Sounds good, right? Except that the sentencing memorandum indicates that they found records showing that Olofson had ordered M16 parts. He also had a manual showing how to convert an AR-15 to full-auto using exactly the M-16 parts that were installed in the rifle.
Another anomaly that's not relevant but speaks to Olofson's credibility (or lack thereof). Olofson claims to have sold only 7 guns in the past few years. Then on page 25 he admits to purchasing 6-12 AR-15 lowers at a time to build guns for people. Clearly he's not exactly careful about keeping his stories straight. I guess he figures that by ordering the receivers through an FFL and then transferring the built lowers (legally firearms) to people via an FFL, he's not actually selling firearms.
Ok, so what does it all mean?
1. Olofson demonstrates some credibility issues in his posts on the arfcom thread.
2. Olofson WAS given the benefit of the doubt and wasn't prosecuted for MANUFACTURING or POSSESSING a machinegun. He was prosecuted for TRANSFERRING a gun he knew (according to Kiernicki's sworn testimony) would fire more than a single round with one pull of the trigger.
3. Given Kiernicki's testimony, the BATF's actions were proper. We can either choose to believe Olofson (in which case Kiernicki intentionally and unjustly put Olofson in prison) or Kiernicki (in which case Olofson is where he belongs), but either way, the BATF is off the hook. They did what exactly what they should have done given the sworn testimony of Kiernicki.
4. MOST importantly, the gun in question was UNQUESTIONABLY modified from the original factory configuration, not just broken.
If we believe Kiernicki, Olofson installed M16 parts in the gun & filed on some of the remaining parts and told him that the 3rd position was for full-auto but that while it WOULD fire full-auto (short burst) in that position it would also jam.
Olofson is adamant, on arfcom, that the gun left him with an aftermarket parts set, installed while he owned it, and that it didn't have M16 parts when he last had possession. If we believe Olofson, someone else (probably Kiernicki) installed M16 parts in the gun & did some filing on the remaining parts.
EITHER way, SOMEBODY modified the gun. This was NOT simply a case of a semi-auto malfunctioning and someone getting railroaded for it. The gun had clearly had M16 parts installed and internal modifications performed.
Which all gets us back around to the original allegation that brought up the Olofson case on this thread.
We do NOT need to worry about being charged with having a full-auto because one of our semi-autos malfunctions.
We DO need to worry if we have a semi-auto that can be made to fire full-auto AND that has FA parts installed and other internal modifications performed.
I find it very questionable, if not downright incriminating, that Olofson's expert witness apparently tried to lead the court to believe that the rifle came from the maker with M-16 parts and that Olofson didn't modify it. The implication being that the M-16 parts found on the rifle came from the factory. If you look at some of the stuff Olofson posted on GT, you'll find these two comments by the expert witness among the trial-related data.
The fact is that Olofson, according to his arfcom posts, replaced the original factory parts at least twice, the last time with DPMS parts, according to his posts on arfcom. Clearly the M-16 parts found on the rifle later weren't from the factory. We have Olofson's posts as proof.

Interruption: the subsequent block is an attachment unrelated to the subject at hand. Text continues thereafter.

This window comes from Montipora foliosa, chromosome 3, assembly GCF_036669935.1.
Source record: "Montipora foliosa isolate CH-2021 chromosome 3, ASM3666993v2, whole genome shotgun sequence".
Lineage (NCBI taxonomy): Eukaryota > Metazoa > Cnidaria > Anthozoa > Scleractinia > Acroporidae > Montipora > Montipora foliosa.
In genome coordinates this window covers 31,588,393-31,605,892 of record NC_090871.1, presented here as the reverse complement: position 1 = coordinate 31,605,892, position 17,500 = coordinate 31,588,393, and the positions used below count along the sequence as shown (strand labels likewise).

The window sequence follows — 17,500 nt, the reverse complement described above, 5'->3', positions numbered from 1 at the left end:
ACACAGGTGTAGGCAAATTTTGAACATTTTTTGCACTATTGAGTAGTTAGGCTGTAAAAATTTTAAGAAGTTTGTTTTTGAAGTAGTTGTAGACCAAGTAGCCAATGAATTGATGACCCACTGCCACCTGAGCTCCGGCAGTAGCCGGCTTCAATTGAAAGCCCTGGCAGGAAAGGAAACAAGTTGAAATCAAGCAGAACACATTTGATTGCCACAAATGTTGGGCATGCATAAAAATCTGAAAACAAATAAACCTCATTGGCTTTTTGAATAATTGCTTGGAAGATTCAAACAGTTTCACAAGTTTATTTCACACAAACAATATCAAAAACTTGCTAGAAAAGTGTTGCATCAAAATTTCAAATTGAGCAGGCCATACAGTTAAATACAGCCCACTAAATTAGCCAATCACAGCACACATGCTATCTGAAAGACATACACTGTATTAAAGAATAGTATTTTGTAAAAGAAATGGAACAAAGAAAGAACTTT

And that's even if we assume that the original parts were actually M-16 parts and there seems to be evidence that they weren't.
By the way, on page 91 of the arfcom thread, a couple of interesting points are raised by AZAtty480.
If Kiernicki put the parts in the gun to get it to fire full auto, he had ample opportunity to dispose of the gun and/or the parts before it was seized. The gun was not seized when the Berlin Police officer initially contacted him at the range after the report of full auto gunfire. Kiernicki was able to leave that location with the AR15. If he put those parts in the gun, he had time to get rid of the gun and/or remove the M16 parts and get rid of them. It was not until sometime later that the police re-contacted him and seized the Olympic Arms AR15. The Berlin Police Department contacted the ATF to report the incident. An ATF Agent requested that they impound the firearm. The Berlin Police did so. The argument could be made that if Kiernicki was the one who put the parts in the gun to make it fire automatically, that he had plenty of time to get rid of the gun or the M16 parts. By not doing so, one could argue that shows a lack of consciousness of guilt.
An excellent point. Kiernicki could have easily gotten rid of the evidence if he had wanted to. He didn't. It strongly suggests that he wasn't worried about being held responsible. Add that to the fact that he didn't appear to be particularly knowledgeable about the internals of AR-15s (we know that because he approached Olofson to have Olofson build him an AR-15 lower) AND the fact that Olofson was shown to have ordered M-16 parts like the ones in question and it makes it pretty implausible that Kiernicki was the one who doctored the rifle.
The defense chose not to defend the case by arguing or suggesting that the M16 parts were installed in the gun by Kiernicki or someone other than Olofson. They did not even argue that the prosecution failed to prove that Olofson put the parts in the gun prior to transferring it to Kiernicki.
Another excellent point. Given that the case revolved around these M-16 parts and the internal filework and the rifle had been out of Olofson's possession for "months", why not try to prove that someone else made the modifications? Remember, all the defense would have had to do was raise a reasonable doubt. The only logical conclusion is that they didn't try to raise a reasonable doubt because they didn't think they would be able to.
Think about that for a minute...
The defense clearly believed it was futile to try to create a reasonable doubt that Olofson might not have been the one who installed the M-16 parts in the gun and did the other internal mods.
Instead, they chose to focus on trying to convince the court that the gun was simply malfunctioning, a much weaker strategy, but apparently the strongest defense they felt they could muster given the circumstances of the case.
BIG DAWG #4
Liberal: Someone who is so open-minded their brains have fallen out.
Guns are not dangerous, people are.
Last edited by Jerry; 11-26-2011 at 11:15..